Legacy Browser Support

1) Legacy Browser Support

This article is intended for IT administrators with Chrome users on corporate-managed Windows computers.

Legacy Browser Support icon

If your organization wants to take advantage of the Chrome browser, but your users still need to access older websites and apps that require Internet Explorer, you can use this feature to easily switch between browsers. The Chrome Legacy Browser Support extension allows users to switch automatically between Chrome and another browser. When your user clicks a link that requires a legacy browser to open (such as a site that requires ActiveX), the URL will automatically open in the legacy browser from Chrome. You can specify which URLs to launch into a second browser and deploy this Chrome policy for the organization. Legacy Browser Support (LBS) requires Chrome 31 or higher.

Additionally, install an Internet Explorer Legacy Browser Support add-on for your users. This will open links your users click on in IE that don't depend on legacy software in Chrome. With this Internet Explorer add-on installed, Chrome and IE will switch to the best browser, depending on which website or app is being accessed.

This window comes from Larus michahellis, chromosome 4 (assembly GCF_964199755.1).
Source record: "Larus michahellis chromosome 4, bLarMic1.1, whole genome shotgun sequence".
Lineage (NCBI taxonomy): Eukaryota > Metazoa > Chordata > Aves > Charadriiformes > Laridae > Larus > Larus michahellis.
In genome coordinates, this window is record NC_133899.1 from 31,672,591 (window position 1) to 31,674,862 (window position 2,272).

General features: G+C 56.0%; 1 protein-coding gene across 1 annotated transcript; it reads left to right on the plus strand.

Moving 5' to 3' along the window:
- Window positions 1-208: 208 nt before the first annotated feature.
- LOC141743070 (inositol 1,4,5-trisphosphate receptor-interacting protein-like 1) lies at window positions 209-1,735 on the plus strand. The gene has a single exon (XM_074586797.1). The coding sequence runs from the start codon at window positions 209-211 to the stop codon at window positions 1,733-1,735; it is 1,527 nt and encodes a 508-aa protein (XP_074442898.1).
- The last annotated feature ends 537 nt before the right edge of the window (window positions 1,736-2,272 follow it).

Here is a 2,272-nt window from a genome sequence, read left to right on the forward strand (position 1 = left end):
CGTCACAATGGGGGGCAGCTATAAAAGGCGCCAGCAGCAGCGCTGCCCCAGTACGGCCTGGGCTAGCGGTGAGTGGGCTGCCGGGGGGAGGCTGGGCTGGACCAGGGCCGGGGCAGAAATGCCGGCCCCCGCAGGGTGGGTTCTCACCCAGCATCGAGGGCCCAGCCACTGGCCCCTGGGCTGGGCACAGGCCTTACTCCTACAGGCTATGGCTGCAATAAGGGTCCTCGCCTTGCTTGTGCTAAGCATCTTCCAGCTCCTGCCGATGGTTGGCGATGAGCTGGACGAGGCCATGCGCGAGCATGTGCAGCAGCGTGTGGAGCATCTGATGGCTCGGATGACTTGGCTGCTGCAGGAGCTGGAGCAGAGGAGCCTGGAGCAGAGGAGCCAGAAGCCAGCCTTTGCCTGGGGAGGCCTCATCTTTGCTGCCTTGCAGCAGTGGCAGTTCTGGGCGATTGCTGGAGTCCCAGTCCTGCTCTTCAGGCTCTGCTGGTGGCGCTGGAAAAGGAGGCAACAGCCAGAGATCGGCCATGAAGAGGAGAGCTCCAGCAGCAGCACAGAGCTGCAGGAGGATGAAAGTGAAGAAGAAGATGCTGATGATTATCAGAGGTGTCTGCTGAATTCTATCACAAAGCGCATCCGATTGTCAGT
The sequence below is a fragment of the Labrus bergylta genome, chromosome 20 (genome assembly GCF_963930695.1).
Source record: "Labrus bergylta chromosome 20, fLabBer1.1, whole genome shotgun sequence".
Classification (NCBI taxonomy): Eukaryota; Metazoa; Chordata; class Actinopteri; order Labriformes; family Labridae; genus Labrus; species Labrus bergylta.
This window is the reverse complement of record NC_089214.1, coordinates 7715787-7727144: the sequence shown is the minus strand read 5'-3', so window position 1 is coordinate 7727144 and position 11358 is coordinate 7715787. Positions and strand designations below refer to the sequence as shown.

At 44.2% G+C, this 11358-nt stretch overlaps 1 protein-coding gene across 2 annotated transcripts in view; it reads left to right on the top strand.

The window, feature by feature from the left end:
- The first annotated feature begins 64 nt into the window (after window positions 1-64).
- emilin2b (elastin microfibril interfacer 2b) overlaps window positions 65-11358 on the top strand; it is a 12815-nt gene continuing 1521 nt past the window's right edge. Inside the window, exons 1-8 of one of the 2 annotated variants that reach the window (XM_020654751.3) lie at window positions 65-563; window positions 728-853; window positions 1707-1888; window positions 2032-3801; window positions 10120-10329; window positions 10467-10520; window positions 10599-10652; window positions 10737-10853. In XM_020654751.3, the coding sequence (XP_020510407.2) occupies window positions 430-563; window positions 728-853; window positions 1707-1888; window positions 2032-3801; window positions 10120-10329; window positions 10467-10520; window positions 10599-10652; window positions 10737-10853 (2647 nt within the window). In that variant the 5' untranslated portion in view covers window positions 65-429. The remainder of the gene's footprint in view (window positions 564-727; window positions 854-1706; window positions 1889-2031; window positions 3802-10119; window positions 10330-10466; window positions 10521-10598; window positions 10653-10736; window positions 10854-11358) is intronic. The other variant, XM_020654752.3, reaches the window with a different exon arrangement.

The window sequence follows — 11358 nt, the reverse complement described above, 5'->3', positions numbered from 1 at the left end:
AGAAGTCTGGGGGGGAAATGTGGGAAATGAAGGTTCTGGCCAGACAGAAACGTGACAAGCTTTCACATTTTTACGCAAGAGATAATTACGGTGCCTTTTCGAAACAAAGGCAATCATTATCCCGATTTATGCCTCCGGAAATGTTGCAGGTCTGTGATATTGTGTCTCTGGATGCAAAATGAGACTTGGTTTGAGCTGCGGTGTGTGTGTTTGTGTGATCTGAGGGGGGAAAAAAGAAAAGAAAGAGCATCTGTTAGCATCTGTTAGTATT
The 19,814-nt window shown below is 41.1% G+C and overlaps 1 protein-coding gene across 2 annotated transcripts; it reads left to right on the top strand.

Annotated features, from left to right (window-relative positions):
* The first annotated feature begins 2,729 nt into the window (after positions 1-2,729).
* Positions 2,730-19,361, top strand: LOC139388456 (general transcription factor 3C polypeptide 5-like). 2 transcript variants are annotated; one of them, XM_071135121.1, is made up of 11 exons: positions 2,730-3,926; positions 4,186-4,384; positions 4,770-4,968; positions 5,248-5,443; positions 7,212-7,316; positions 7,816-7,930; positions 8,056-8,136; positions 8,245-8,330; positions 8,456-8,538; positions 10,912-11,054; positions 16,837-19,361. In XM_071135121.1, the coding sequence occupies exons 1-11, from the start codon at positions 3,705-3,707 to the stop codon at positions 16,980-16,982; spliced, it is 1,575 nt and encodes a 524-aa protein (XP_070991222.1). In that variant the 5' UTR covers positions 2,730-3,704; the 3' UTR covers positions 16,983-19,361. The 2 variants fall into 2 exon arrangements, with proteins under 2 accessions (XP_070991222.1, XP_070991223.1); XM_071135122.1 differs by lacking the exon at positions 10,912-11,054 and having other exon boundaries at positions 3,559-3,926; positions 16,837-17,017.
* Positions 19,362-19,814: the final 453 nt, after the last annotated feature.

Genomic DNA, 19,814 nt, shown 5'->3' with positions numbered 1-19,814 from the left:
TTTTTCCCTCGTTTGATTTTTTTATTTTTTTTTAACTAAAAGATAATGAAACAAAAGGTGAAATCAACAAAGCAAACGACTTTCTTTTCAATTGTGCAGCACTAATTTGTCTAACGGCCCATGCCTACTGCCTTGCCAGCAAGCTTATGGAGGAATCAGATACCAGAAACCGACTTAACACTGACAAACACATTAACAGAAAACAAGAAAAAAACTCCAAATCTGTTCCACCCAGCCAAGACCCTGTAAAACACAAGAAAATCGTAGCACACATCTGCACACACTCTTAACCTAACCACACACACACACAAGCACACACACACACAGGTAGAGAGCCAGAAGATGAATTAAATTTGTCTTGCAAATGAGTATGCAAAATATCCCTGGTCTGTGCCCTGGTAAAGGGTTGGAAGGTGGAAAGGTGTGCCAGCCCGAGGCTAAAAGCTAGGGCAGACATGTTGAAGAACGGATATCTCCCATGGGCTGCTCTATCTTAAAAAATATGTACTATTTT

Updates for March, 2014: Step 3 is no longer optional. You need to install the IE add-on for Legacy Browser Support to work correctly. And you need to update to Chrome 31 or higher for Legacy Browser Support to work as intended.

You can alternatively set Internet Explorer as your default browser and Chrome as your secondary browser. For instructions on how to set up this configuration, see Step 4.

Step 1: Create a Chrome test group (optional)

Test Legacy Browser Support first with an early adopter group if you have users who aren’t familiar with Chrome (recommended for most large organizations).

  1. Inventory the applications and websites your users use in a legacy browser (such as those relying on ActiveX or Silverlight) to determine which websites and web apps need to be whitelisted for the older browser.

  2. Create a homepage for IE that showcases the websites your users can access using IE.

  3. Whitelist this IE homepage and other sites that require Internet Explorer to run in your Group Policy Editor on your domain controller.

Optional: For Chrome, you can create a new tab page featuring private Chrome bookmark apps that you make to launch the legacy websites and apps your users need in IE.